Yield direction and volatility
Bonds rallied last week after concerns increased that equities have risen too far, too fast and following a rise in the Australian unemployment rate. Some Fed policy makers were concerned investors may be growing too complacent about the economic outlook, according to the minutes of their June meeting. It stated that supervisory measures should be used to “address excessive risk-taking and associated financial imbalances”. Stocks slid off the back of these comments as investors sought safety in treasuries.
Australia’s unemployment rate rose to 6%, with 15,900 jobs being added for the month. Job creation came in slightly stronger than the 12,000 new jobs that were expected; within that however, 19,700 part time jobs were created, offset by a fall of 3,800 full-time positions.
In a weekend interview published on the website of The Australian, RBA Governor Glenn Stevens warned that complacency about Australia’s economic growth is allowing political leaders defer tough budget decisions, increasing the risk that the next downturn will be a more serious one. He also forecast that the eventual rise in rates in the US would be disruptive to global financial markets, as is the case whenever the Fed changes course, and reiterated that investors are “underestimating the probability of a material decline” of the Australian dollar.
The 5 year and 10 year benchmark swap rates both closed 8 basis points (bps) lower over the week, closing at 3.19% and 3.83% respectively. The 5 year Commonwealth government yield closed 12 bps lower at 2.83% while the 10 year Commonwealth government yield closed 17 bps lower at 3.42% for the week.
Activity increases in non-A$ bonds
Over the past week, FIIG has seen a significant increase in demand for foreign denominated bonds, with nearly A$4m equivalent traded. While the impetus behind this may vary from client to client, it seems logical to assume this is at least in part a reaction to RBA Governor Stevens’ comments about a decline in the Australian dollar, and indirect support for that view by a number of economists who now predict further interest rate reductions in Australia. Thursday’s increase in the unemployment rate to 6% makes that scenario more likely.
The two most popular securities traded, both denominated in US dollars but with very different risk profiles, were:
- Newcrest Finance 01Oct22 fixed coupon bond; indicatively offered at 4.75%
- Transfield Services 15May20 fixed coupon bond; indicatively offered at 7.10%
Rabobank fixed coupon bond added to DirectBonds
Last week FIIG added the senior unsecured Rabobank Nederland April 2024 bond to the DirectBonds list. It is available to wholesale clients only and is accessible in $10,000 minimum parcel sizes. The bond pays a semi-annual coupon of 5.50% and has a legal maturity of April 2024. These notes have been classified as Australian withholding tax non-exempt; however, this status will be reviewed on 28 July 2014. Rabobank is the second largest banking organisation in the Netherlands with market leading mortgage lending and savings operations.
Other credit margins and trading activity
Supply of the Sydney Airport 2020 capital index bond (CIB) emerged again last week after offers had begun to dry up the week prior. The popularity of the Sydney Airport bonds pushed the 2020’s to become the most traded security of the week and also prompted some switches out of the 2030’s from clients eager to shorten duration, releasing a small supply of the 2030 issue. Supply in the 2020’s looks to be stable for the moment and demand is still building in the 2030’s.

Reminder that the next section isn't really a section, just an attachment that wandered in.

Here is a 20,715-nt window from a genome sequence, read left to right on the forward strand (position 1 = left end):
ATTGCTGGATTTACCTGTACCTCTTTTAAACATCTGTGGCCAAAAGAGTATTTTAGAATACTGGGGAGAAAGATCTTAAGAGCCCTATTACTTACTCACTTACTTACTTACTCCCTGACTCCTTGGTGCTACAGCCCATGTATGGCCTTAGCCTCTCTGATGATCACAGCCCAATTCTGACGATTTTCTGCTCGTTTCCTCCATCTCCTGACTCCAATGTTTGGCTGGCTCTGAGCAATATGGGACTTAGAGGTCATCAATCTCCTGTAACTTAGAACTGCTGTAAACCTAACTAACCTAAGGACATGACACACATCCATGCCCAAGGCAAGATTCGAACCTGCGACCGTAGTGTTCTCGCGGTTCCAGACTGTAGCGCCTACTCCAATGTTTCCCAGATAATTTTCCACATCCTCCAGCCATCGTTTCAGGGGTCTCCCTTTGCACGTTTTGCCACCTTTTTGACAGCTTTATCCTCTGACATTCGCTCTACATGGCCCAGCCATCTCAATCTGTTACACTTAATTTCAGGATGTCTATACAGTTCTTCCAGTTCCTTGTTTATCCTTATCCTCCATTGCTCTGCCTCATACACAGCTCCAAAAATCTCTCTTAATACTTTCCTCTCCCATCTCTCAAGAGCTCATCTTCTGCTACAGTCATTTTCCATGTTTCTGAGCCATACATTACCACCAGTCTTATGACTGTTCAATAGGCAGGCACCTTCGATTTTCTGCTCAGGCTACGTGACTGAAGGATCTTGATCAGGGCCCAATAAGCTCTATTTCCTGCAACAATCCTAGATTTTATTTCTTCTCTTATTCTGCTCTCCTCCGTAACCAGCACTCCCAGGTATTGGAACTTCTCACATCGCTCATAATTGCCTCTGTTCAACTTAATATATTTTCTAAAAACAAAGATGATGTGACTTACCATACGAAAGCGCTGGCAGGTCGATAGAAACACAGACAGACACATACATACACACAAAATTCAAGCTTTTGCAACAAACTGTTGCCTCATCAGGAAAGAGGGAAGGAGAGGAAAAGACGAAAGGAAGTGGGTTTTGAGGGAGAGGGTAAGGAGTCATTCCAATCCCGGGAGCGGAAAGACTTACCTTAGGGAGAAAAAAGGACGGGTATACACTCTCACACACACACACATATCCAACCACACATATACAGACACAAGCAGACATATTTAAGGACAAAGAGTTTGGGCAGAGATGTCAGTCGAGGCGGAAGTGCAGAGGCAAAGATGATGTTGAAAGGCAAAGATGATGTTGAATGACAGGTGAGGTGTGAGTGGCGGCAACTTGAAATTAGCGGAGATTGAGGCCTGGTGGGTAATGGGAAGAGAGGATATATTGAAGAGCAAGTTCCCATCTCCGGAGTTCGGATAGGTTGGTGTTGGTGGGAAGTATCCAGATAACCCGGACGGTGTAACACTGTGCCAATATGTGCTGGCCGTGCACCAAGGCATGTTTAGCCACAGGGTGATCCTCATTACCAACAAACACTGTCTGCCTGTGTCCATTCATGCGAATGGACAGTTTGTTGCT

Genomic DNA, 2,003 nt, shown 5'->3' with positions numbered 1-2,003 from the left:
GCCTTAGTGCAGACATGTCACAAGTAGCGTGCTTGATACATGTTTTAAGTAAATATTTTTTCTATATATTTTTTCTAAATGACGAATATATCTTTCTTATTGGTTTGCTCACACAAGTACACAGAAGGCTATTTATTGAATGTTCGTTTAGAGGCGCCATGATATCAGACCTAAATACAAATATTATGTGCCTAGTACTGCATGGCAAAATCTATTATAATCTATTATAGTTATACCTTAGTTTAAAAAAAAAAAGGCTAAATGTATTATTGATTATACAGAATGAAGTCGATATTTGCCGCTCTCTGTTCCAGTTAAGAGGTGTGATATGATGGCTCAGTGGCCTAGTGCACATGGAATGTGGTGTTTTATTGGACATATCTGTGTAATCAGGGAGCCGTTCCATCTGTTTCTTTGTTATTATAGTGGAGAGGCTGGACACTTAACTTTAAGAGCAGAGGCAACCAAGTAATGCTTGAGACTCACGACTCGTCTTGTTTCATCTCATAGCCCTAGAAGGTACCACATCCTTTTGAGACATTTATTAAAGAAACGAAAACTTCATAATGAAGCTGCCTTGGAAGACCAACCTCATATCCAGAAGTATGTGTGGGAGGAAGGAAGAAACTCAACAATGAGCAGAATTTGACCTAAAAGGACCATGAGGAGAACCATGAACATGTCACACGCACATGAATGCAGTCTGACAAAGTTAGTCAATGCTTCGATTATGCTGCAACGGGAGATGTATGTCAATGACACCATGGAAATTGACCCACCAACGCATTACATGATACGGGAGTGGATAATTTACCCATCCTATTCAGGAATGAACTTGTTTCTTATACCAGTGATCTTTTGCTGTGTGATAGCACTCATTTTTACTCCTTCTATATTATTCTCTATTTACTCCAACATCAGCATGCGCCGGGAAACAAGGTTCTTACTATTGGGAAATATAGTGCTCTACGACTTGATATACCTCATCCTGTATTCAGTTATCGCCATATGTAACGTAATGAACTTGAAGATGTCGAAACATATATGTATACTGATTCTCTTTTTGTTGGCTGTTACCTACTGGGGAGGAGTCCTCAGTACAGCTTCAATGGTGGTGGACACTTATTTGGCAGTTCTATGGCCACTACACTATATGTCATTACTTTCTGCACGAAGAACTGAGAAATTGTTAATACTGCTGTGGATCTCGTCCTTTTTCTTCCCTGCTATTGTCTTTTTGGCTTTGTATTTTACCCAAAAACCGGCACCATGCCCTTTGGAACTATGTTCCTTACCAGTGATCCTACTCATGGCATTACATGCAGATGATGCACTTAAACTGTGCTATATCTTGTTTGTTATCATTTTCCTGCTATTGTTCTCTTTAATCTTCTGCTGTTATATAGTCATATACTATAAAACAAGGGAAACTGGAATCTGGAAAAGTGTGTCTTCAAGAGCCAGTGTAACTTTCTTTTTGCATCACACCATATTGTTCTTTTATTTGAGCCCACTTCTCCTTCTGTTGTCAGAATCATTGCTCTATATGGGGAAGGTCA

There was little trading in indexed annuity bonds (IAB) due to scarcity of supply in many of our most traded issues. MPC Funding December 2033 remains our best value IAB available at a current indicative offer yield of 5.58%.
‘New style’ Lower Tier 2 (LT2) securities traded well early in the week but tapered off as offers from the institutional market began to fade. The LT2 space has experienced a considerable rally in recent weeks and now appears to have reached a point of equilibrium. FIIG can access the majority of our most traded LT2 issues in modest volume.
In the fixed rate corporate space, the FIIG-originated Adani Abbot Point May 2020 and Plenary June 2021 traded in significant volume as demand in both issues pushed yields lower. Praeco July 2020 also saw some activity as supply continues to trickle out of clients and move into the institutional market. FIIG can currently execute sell orders at an indicative bid yield of 6.70%.
Market levels are indicative as at 14 July 2014 and subject to change based on demand and market movements.
Yields for floating rate notes are estimated as the sum of the swap rate to maturity / call and the trading margin.
Yields for capital indexed bonds and index annuity bonds are estimated as the real yield plus a 2.50% inflation assumption.
Basis points (bps)
The basis point is commonly used for calculating changes in interest rates, equity indices and the yield of a fixed income security. The relationship between percentage changes and basis points can be summarised as follows:
Bank bill swap rate (BBSW)
A compilation and average of market rates supplied by domestic banks in regard to the specific maturities of bank bills. BBSW is calculated at ten o’clock every morning and compiled by AFMA.
The purpose of BBSW is to provide independent and transparent reference rates for the pricing and revaluation of Australian dollar derivatives and securities.
The date prior to maturity on which a callable bond may be redeemed by the issuer. If the issuer determines there is a benefit to refinancing the issue, the bond may be redeemed on the call date, at par, or at a small premium to par depending on the terms of the call option.